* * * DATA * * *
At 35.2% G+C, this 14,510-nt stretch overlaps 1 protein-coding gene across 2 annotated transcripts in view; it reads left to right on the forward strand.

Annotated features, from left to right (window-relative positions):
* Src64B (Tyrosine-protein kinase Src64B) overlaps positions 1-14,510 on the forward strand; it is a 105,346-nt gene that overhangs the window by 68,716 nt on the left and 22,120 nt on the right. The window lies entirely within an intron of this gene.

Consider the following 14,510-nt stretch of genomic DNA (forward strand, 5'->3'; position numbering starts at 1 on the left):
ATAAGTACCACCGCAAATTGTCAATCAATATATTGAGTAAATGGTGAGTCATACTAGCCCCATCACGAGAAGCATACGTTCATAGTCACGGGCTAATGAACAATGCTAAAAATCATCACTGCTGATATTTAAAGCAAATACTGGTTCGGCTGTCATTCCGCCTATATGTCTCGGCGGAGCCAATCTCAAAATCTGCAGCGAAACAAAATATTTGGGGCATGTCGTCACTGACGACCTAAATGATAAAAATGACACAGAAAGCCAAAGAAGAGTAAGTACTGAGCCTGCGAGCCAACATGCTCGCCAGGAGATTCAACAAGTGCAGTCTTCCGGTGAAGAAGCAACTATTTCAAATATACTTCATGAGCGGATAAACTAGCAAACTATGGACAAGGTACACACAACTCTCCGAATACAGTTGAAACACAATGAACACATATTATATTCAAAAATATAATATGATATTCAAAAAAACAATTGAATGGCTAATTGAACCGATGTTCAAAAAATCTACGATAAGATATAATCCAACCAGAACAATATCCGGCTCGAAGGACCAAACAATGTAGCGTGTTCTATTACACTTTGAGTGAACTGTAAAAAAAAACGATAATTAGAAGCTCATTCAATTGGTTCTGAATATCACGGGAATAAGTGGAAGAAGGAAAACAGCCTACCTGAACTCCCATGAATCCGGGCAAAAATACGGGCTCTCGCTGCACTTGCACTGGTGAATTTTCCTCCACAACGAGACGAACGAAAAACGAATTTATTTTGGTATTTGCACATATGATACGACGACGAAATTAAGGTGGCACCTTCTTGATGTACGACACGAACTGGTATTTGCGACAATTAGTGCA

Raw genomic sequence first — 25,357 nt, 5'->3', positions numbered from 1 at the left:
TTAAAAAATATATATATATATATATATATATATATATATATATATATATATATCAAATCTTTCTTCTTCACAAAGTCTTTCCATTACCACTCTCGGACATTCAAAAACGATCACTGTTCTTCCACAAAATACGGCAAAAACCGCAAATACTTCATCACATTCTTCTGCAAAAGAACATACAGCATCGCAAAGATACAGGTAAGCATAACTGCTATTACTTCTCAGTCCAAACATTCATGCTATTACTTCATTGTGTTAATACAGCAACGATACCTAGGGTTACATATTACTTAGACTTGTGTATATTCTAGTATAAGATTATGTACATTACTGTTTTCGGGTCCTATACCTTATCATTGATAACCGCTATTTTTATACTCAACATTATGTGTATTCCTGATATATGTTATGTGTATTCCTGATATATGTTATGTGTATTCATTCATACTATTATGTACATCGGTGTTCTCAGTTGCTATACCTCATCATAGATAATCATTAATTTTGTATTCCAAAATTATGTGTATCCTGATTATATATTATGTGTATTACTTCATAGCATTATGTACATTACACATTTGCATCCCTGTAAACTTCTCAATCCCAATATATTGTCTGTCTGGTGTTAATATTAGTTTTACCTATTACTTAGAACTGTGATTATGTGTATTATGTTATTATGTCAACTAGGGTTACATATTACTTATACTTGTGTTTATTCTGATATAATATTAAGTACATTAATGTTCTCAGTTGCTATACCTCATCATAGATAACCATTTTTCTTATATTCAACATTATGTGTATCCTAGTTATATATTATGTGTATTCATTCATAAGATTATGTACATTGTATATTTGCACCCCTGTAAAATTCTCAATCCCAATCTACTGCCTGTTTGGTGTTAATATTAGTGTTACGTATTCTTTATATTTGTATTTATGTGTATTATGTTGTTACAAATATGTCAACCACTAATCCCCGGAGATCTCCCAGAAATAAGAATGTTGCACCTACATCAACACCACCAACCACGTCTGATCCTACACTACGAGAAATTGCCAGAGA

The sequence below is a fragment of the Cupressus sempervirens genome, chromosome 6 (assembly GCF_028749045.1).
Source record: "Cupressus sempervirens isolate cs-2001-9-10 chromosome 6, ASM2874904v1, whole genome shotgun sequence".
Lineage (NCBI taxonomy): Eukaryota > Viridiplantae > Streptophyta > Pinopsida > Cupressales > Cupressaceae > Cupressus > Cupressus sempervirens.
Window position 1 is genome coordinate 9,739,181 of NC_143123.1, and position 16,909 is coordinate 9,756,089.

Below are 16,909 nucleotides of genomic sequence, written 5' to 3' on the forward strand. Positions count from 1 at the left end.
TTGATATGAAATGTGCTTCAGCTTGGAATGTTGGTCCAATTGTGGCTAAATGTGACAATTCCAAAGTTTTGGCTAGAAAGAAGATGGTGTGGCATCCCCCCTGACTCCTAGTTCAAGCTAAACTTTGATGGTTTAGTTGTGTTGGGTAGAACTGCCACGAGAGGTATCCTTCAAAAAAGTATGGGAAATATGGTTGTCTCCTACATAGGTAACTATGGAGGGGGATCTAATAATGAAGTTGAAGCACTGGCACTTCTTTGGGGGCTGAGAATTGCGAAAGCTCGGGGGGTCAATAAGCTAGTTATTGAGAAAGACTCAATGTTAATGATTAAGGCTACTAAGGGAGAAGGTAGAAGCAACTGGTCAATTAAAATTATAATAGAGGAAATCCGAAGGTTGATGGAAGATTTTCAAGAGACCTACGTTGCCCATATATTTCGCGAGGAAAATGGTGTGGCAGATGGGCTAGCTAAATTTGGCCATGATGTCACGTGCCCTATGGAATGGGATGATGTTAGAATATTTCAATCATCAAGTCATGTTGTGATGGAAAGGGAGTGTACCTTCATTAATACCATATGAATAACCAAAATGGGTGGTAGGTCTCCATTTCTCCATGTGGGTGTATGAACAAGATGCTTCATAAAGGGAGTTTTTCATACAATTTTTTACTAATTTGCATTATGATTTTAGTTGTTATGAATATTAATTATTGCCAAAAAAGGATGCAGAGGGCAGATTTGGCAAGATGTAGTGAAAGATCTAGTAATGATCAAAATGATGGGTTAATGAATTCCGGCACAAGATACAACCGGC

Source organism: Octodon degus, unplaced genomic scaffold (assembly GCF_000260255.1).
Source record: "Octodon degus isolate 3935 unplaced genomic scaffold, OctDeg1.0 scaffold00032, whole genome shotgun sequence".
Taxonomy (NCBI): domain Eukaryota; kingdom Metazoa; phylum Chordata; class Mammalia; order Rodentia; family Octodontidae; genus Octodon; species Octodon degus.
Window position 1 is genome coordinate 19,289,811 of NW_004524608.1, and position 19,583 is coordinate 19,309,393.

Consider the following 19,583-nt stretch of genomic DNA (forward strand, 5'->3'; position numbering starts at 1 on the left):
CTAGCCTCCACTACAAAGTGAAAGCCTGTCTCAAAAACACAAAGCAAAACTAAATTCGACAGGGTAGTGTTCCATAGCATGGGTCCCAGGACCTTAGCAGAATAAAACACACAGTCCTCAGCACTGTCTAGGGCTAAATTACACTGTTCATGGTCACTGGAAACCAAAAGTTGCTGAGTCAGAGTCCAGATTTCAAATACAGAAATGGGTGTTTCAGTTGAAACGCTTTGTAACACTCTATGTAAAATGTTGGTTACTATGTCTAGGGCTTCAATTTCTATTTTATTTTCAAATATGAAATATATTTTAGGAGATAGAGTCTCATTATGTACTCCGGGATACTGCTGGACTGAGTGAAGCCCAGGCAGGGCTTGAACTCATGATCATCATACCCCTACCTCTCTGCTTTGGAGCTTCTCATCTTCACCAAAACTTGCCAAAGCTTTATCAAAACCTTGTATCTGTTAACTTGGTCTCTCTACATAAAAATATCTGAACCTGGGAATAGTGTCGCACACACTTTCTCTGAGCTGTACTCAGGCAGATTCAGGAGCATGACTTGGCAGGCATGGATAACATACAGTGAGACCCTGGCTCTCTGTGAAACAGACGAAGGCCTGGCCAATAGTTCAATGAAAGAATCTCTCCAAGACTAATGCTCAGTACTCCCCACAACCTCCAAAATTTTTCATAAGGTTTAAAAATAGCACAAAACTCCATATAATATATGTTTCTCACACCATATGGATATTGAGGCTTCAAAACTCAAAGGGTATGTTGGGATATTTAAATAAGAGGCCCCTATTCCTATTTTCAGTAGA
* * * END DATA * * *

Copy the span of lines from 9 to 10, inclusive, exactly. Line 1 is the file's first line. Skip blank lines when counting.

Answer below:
Source record: "Cupressus sempervirens isolate cs-2001-9-10 chromosome 6, ASM2874904v1, whole genome shotgun sequence".
Lineage (NCBI taxonomy): Eukaryota > Viridiplantae > Streptophyta > Pinopsida > Cupressales > Cupressaceae > Cupressus > Cupressus sempervirens.